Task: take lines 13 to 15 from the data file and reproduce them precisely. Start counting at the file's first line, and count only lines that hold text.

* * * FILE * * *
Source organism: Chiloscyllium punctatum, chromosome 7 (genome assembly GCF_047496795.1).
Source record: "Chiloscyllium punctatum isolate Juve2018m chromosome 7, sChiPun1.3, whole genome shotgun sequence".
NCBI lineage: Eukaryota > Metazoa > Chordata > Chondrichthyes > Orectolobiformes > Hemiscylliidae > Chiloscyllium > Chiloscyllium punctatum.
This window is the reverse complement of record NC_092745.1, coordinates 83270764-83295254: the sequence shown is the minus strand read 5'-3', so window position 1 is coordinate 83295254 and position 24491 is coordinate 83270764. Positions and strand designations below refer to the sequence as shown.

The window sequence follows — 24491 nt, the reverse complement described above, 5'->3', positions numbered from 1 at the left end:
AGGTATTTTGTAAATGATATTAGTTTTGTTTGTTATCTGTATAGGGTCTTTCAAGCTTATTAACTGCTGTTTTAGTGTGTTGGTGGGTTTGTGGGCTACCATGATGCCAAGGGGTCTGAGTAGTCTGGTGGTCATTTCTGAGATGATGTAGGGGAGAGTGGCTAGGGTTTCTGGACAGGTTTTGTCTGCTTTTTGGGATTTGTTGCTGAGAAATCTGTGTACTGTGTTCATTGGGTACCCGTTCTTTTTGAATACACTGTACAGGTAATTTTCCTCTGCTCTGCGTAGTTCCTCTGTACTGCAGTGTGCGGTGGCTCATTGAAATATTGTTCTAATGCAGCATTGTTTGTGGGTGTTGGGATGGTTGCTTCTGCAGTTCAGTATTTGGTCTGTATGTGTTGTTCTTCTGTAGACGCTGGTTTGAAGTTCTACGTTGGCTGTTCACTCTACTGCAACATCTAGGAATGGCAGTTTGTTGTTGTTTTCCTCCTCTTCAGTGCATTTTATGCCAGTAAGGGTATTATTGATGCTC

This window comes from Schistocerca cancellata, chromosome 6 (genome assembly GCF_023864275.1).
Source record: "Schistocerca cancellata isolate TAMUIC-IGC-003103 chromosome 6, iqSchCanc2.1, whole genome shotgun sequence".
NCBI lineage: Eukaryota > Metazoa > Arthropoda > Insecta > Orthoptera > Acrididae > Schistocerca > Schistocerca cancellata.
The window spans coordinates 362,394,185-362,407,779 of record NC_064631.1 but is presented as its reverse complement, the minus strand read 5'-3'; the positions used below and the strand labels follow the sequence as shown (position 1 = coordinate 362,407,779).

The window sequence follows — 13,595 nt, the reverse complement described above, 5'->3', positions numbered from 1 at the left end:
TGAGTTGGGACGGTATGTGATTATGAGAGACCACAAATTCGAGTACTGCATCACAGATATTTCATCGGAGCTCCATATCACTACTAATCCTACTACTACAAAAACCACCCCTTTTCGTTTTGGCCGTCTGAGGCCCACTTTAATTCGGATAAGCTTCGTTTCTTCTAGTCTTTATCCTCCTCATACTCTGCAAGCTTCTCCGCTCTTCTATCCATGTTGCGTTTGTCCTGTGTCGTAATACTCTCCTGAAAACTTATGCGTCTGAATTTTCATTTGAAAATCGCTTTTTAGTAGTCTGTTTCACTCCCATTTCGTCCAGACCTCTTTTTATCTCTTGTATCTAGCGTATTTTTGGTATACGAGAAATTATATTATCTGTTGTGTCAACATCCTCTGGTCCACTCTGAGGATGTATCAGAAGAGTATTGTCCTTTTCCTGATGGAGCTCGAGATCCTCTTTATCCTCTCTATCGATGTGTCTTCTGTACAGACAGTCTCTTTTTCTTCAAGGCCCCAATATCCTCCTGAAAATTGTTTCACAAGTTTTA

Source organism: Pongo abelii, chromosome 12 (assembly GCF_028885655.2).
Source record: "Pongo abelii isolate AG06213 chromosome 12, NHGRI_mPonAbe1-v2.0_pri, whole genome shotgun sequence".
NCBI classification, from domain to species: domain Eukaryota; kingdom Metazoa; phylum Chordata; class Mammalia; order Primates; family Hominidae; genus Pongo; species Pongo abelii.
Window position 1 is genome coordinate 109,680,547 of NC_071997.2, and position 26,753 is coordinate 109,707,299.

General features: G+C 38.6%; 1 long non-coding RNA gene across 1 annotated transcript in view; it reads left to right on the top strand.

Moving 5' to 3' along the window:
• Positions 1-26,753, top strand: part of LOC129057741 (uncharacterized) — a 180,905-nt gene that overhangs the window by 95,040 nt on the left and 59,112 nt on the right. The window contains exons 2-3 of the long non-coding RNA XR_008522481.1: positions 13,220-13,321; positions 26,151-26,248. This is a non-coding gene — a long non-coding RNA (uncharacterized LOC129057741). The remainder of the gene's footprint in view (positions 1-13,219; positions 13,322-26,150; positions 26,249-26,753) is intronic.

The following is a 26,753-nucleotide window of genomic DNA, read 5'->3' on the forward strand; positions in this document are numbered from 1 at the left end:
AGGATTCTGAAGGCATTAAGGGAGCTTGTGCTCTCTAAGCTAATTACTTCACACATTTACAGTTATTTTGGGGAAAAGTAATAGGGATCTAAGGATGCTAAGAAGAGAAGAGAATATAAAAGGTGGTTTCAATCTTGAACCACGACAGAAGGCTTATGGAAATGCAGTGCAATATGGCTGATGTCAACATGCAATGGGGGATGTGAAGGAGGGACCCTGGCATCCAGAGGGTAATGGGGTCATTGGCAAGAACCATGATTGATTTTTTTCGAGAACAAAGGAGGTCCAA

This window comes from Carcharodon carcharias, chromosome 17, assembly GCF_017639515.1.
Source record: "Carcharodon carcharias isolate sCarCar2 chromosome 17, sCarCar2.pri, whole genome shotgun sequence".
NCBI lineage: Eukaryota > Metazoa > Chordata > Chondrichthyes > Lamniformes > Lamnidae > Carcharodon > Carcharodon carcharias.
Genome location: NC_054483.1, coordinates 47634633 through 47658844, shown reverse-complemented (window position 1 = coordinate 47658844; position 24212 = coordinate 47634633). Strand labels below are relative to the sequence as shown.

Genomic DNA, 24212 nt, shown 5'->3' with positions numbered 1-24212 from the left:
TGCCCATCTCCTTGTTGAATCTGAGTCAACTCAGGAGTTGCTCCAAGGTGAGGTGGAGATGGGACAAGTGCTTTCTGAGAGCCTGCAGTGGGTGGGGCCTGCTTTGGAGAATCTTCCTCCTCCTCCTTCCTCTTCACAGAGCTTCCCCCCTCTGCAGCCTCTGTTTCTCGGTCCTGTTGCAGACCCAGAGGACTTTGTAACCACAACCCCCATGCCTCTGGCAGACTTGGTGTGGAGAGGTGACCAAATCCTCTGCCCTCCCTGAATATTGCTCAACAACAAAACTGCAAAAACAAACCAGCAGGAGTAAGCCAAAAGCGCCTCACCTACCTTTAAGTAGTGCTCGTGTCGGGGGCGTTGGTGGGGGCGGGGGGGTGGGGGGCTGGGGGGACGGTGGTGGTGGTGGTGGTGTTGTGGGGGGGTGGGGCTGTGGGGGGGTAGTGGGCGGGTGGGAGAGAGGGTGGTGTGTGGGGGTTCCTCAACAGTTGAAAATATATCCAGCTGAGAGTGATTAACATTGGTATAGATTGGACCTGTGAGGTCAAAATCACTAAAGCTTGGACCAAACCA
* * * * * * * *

Source organism: Pongo abelii, chromosome 12 (assembly GCF_028885655.2).
Source record: "Pongo abelii isolate AG06213 chromosome 12, NHGRI_mPonAbe1-v2.0_pri, whole genome shotgun sequence".
NCBI classification, from domain to species: domain Eukaryota; kingdom Metazoa; phylum Chordata; class Mammalia; order Primates; family Hominidae; genus Pongo; species Pongo abelii.